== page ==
Once Grok von Pintel and Rad completed their preparation, I distinctly recall saying to the players “Let’s try out combat before we all have to go home.” (We were playing at our FLGS, you see, and they were closing in an hour.)
I laid out the map of the area: a stone bridge over a large, deep, rapidly-flowing stream. One thing I really enjoy about Expedition‘s combat is the concept of Zones. Instead of a grid of 5’x5’ squares, Expedition divides the battlefield into several arbitrary, conceptual spaces. For this battle, I had six: Near Bank, Far Bank, West River, East River, Bridge, and Dense Forest.
I put some elven Mooks on the bridge and in the forest, and a troll on the far bank. The players started, naturally, on the near bank. After the pieces were placed, Rad’s player announced “Time for initiative!” I laughed, and we agreed that, naturally, negotiations had not gone well.
Combat began, and things were off to a rocky start. Characters can attempt one of three types of attacks: Strike attacks, which set foes up to receive debilitating conditions; Edge-generating attacks, which fuel special powers; and damaging attacks, which do what they say, but require you to spend Edge.
Every character has a Protection Rating. In order to make an attack, you roll 3d6 plus modifiers, and attempt to equal or exceed the PR of your foe. The elven Mooks had PR 14, and this led to many frustrations for the first half of combat. You see, nobody could manage to roll a 14, so the player characters’ damaging attacks never managed to land. We began to worry that Expedition‘s combat would take as much time as 4th Edition Dungeons & Dragons, and while we do love 4E D&D, we were hoping for a faster resolution system. This certainly was not the message I wanted to send Dennis after our session…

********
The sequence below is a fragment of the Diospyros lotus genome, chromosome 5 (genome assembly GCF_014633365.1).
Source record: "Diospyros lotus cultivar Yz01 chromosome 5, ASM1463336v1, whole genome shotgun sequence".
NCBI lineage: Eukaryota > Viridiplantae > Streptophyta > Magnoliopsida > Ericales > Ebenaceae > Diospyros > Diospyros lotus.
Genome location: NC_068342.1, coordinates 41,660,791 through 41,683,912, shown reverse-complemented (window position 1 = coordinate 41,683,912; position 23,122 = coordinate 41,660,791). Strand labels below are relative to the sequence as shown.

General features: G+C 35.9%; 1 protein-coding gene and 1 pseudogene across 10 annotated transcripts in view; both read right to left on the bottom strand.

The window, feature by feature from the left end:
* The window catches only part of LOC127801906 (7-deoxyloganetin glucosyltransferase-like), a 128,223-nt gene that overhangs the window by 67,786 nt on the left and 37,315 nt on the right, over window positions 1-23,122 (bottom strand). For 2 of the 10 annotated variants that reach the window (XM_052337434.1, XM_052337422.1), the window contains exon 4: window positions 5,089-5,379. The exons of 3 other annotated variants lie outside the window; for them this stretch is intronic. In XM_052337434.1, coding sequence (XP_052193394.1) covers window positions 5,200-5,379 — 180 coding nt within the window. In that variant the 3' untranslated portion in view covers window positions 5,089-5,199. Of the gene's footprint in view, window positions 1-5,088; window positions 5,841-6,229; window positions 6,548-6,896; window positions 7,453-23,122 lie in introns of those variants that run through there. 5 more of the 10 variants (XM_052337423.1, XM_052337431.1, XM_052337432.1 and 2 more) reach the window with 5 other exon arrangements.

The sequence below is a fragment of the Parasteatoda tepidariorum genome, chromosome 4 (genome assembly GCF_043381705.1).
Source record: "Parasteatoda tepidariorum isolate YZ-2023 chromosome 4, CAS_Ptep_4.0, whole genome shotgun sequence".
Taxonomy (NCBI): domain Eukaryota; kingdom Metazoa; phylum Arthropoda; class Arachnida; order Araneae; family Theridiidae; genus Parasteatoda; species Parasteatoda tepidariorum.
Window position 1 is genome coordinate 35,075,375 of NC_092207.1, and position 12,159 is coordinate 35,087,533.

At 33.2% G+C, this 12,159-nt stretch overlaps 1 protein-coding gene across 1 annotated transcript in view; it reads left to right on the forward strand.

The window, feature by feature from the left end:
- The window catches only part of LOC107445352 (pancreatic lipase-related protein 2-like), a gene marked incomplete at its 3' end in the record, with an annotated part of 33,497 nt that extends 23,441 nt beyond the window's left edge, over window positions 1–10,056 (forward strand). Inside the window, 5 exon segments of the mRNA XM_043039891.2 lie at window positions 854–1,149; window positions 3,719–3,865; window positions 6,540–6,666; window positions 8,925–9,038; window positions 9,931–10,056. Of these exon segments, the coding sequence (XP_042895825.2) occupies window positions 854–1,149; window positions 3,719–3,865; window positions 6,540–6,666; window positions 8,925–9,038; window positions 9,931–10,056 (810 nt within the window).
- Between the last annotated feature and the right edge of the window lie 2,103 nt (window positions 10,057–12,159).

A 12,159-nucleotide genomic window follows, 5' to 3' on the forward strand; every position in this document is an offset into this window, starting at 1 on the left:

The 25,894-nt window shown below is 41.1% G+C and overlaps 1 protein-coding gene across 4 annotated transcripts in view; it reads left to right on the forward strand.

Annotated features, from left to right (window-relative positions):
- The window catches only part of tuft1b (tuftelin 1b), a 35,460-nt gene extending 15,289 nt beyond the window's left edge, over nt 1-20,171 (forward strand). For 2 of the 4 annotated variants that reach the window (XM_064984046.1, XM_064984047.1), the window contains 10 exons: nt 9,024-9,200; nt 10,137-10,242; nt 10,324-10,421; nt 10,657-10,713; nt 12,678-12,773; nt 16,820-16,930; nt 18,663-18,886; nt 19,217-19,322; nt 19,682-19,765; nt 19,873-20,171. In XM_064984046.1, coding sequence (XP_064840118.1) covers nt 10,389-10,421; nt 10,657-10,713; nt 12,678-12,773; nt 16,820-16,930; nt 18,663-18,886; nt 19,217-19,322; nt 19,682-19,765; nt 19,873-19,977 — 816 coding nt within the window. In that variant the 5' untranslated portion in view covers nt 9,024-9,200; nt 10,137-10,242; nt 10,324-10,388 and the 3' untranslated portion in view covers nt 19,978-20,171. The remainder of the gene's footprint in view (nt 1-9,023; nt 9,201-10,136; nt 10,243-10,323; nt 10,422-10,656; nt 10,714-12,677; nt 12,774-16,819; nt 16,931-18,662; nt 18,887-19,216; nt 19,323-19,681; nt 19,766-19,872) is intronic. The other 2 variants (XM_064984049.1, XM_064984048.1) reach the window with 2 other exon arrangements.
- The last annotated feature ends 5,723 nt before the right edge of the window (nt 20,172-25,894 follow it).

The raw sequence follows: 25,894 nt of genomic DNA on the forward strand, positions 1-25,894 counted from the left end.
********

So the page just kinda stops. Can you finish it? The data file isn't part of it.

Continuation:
…then THE REVELATION hit us.
One lesson I learned during college, when my friends and I would play many a game of Arkham Horror, is that new rules systems take time to learn. Sure, you read them over before you play, but there are a lot of interconnected pieces that you might not retain. I think our first three games of Arkham Horror were simply wrong. Turns out we were experiencing the same issue with Expedition.
Damaging attacks, rather than hitting or missing, either deal full damage on a successful attack, or half damage on an unsuccessful one.
Suddenly elves began dying. Grok’s player commented, “Ah, that makes so much more sense! So these elves just take two attacks to kill, instead of one rare hit.” This was good, because Mooks were allegedly piddly minion creatures, not full-blown threats.
The players began losing Momentum as well, and Grok even lost a precious point of Endurance, so the remainder of the battle suddenly became much more interesting and enjoyable. I was more enthused about what my response to the game’s author would be.
After the session, I re-read the entire combat section of the rules. Everything began to click. I liked the system, and understood it.
Naturally we missed a few things. Getting attacked by several Mooks is bad, since they accumulate bonuses against you. Spending Edge on an attack adds a bonus to the roll, and to the damage, so enemies are less insurmountable. Etcetera, etcetera. We’ll do better.
We’re playing again next week, and they’ll actually be in Castle Barderin, where the main force of elves await them. I look forward to running it.